Reese Campus Course Title: Semester: Instructor: E-Mail: Phone: Office Hours:
COURSE SYLLABUS CDEC 2326. 200 ADMINSTRATION OF PROGRAMS FOR CHILDREN I (3:3:0) Fall 2015 Andrea Bewley, Adjunct Instructor [email protected]
; [email protected]
806-319-4316 (cell); 806-765-2737 (work) Before or after class “South Plains College improves each student’s life.”
General Course Information COURSE DESCRIPTION This course is an application of management procedures for early care and education programs. Includes planning, operating, supervising, and evaluating programs. Topics cover philosophy, types of programs, policies, fiscal management, regulations, staffing, evaluation, and communication. STUDENT LEARNING OUTCOMES *See STANDARDS page attached NAEYC Standards
NAEYC Supportive Skills
Develop an initial operational plan S6 SS 1 SS 3 Identify the functions of an administrator Evaluate an early care and education program COURSE OBJECTIVES: Scans (C) and Foundations (F) list attached. 1. Analyze the planning functions of an administrator. a. Analyze various types of early childhood programs. b. Compare the functions and roles of directors in various programs. c. Discuss the importance of program goals. d. Recognize the important role of parents in early childhood program planning. e. Analyze parent policies for early childhood programs. f. With a team, develop a parent education workshop. (F-2, F-6, F-7, C-7, C-9, C-19) 2. Evaluate the operation functions of an administrator. a. Discuss the licensing process. b. Analyze and compare licensing regulations (Minimum Standards) and NAEYC Standards. (F-1, F-2, C-5, C-7) c. Analyze local, state and national laws and regulations which impact a program. d. Discuss the impact of developmentally appropriate practice on program operations. e. List the major categories of income and expenses for early childhood programs. (F-4, C-16, C-5) 3. Interpret the supervisory functions of an administrator. a. Analyze staffing needs. b. Discuss supervision philosophy. c. Analyze licensing regulations with regard to staffing, staff training, and staff health and safety. d. Recognize the importance of working with diverse peoples. e. Complete a personal temperament profile and reflect on findings. (F-7, C-4, C-14) f. Interview program administrators and summarize findings. (F-5, F-6, F-15, C-5) 4. Summarize the evaluation functions in an early care and education program. a. Evaluate methods to monitor program performance. b. Examine a fiscal management system. c. Discuss techniques for staff evaluation. d. Examine types of evaluations that can be conducted with children. e. Research program evaluations. (F-1, F-9, F-17, C-5, C-7, C-17) 5. Explore effective methods of communication. 1
a. Discuss importance of communication with staff and families. b. Explore methods of communication with staff and families. c. Demonstrate teamwork skills when working with colleagues. (F-5, F-15, C-9, C-12) 6. Utilize skills in speaking, writing, computation, and computer utilization. (C-8, C-9) EVALUATION MEASURES 1. Regular class attendance & participation 2. Implementation and evaluation of assigned activities 3. Small group activities 4. Final examination 5. Minimum average score of 75 on grading components ACADEMIC INTEGRITY It is the aim of the faculty of South Plains College to foster a spirit of complete honesty and a high standard of integrity. The attempt of any student to present as his or her own, any work which he or she has not honestly performed, is regarded by the faculty and administration as a most serious offense and renders the offender liable to serious consequences and possibly suspension. Cheating: Dishonesty of any kind on examinations or on written assignments, illegal possession of examinations, the use of unauthorized notes during an examination, obtaining information during an examination from the textbook or from the examination paper of another student, assisting others to cheat, alteration of grade records, and illegal entry or unauthorized presence in an office are examples of cheating. Plagiarism: Offering the work of another as one’s own, without proper acknowledgement, is plagiarism. Therefore, any student who fails to give credit for quotations or essentially identical expression of material taken from books, encyclopedias, magazines and other reference works, or from the themes, reports or other writings of a fellow student, is guilty of plagiarism. SCANS Competencies & Foundations Skills [Refers also to Course Objectives /SCANS and Foundation Skills attached] Resources ~ Information ~ Interpersonal ~ Systems ~ Technology Basic Skills ~ Thinking Skills ~ Personal Qualities Specific Course Requirements TEXTBOOK & MATERIALS The Secrets of Managing a Successful Childcare Center, Busch, Andrea Hendon, Ed.D., Building Blocks Books, Liverpool, 2013 South Plains College Bookstore, Reese Campus or by mail at: http://www.sp-reesebookstore.com/ Printed copy of Texas Department of Family and Protective Services Minimum Standards http://www.dfps.state.tx.us/documents/Child_Care/Child_Care_Standards_and_Regulations/746_Centers.pdf ATTENDANCE POLICIES Students will be expected to complete the following tasks: Students are expected to be punctual and attend all classes. Attendance will be taken at each class session using the sign-in process. More than three absences from class may result in withdrawal of the student from class. Two tardies or leaving early twice = 1 absence. Students are responsible for staying informed on all announcements concerning reading assignments, examination dates, etc. that are made during class periods, whether or not they are present when the announcement is made. It is the student’s responsibility to initiate and completely withdraw from the course. Students who simply stop attending, and do not withdraw from class, will receive an “F” as a final grade. Drops may be completed through the registrar’s office at South Plains College. 2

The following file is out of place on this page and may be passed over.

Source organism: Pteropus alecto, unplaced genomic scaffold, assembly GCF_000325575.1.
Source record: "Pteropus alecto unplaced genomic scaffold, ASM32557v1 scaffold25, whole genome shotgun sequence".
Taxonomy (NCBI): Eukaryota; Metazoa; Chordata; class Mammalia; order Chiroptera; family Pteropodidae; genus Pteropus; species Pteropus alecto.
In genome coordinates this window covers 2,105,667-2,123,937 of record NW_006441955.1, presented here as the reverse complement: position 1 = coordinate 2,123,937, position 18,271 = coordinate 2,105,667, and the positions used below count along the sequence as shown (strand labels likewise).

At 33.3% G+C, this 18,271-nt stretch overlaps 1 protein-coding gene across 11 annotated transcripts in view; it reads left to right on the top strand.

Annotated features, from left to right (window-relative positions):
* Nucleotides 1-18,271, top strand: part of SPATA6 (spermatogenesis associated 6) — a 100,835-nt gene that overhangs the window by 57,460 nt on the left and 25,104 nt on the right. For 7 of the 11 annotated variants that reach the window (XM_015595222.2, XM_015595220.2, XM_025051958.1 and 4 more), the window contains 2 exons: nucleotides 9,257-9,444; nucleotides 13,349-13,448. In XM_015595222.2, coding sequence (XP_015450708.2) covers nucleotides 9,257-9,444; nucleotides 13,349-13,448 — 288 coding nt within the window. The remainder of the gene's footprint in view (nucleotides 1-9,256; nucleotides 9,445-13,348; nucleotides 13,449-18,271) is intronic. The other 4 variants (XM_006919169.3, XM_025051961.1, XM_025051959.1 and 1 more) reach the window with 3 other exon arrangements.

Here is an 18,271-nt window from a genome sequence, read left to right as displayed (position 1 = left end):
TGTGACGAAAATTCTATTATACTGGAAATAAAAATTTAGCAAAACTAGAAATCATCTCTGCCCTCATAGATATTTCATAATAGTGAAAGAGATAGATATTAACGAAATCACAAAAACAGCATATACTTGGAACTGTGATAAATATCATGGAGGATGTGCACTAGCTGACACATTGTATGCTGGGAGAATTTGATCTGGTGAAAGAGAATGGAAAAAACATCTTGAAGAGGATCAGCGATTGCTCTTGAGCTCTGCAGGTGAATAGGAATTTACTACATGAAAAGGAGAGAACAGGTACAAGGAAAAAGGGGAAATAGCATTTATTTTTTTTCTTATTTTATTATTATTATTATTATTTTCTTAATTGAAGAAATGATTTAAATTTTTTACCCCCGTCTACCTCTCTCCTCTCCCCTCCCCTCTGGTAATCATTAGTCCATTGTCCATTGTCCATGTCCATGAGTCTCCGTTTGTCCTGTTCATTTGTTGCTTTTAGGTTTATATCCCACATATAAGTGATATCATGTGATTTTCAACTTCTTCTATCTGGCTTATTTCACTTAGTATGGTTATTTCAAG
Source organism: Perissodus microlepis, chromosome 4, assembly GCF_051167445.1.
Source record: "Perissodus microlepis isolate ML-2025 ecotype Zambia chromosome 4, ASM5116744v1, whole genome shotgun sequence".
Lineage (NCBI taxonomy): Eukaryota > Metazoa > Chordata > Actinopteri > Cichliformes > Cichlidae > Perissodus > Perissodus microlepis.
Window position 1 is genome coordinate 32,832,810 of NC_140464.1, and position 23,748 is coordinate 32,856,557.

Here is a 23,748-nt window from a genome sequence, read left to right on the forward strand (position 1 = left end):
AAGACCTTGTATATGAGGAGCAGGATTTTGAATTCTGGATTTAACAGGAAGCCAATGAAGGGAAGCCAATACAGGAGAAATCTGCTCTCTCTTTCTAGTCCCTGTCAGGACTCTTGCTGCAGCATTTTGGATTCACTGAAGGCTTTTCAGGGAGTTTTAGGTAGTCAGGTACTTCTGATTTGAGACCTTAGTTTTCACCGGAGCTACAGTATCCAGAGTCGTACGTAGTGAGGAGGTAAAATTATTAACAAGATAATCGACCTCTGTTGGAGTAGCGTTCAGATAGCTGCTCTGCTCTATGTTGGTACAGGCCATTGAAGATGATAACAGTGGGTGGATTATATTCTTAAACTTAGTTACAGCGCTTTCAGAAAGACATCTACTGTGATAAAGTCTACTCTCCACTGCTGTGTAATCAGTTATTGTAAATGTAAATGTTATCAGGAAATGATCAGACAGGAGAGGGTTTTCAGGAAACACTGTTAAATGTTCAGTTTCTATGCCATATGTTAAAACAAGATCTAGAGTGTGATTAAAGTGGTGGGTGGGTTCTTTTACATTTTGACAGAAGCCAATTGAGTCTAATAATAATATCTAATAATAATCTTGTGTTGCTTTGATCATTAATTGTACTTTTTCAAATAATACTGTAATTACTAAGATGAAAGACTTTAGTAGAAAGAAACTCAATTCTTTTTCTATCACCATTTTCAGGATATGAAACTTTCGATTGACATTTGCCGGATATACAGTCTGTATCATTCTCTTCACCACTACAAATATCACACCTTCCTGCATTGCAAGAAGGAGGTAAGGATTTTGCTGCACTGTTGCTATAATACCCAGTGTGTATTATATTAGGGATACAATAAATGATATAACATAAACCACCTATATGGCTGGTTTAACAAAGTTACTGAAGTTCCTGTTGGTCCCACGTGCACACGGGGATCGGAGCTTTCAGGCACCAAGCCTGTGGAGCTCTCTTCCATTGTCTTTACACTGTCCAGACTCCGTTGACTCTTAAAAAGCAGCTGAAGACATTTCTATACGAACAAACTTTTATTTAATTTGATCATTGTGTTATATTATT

Drop date for the college is
November 18, 2015.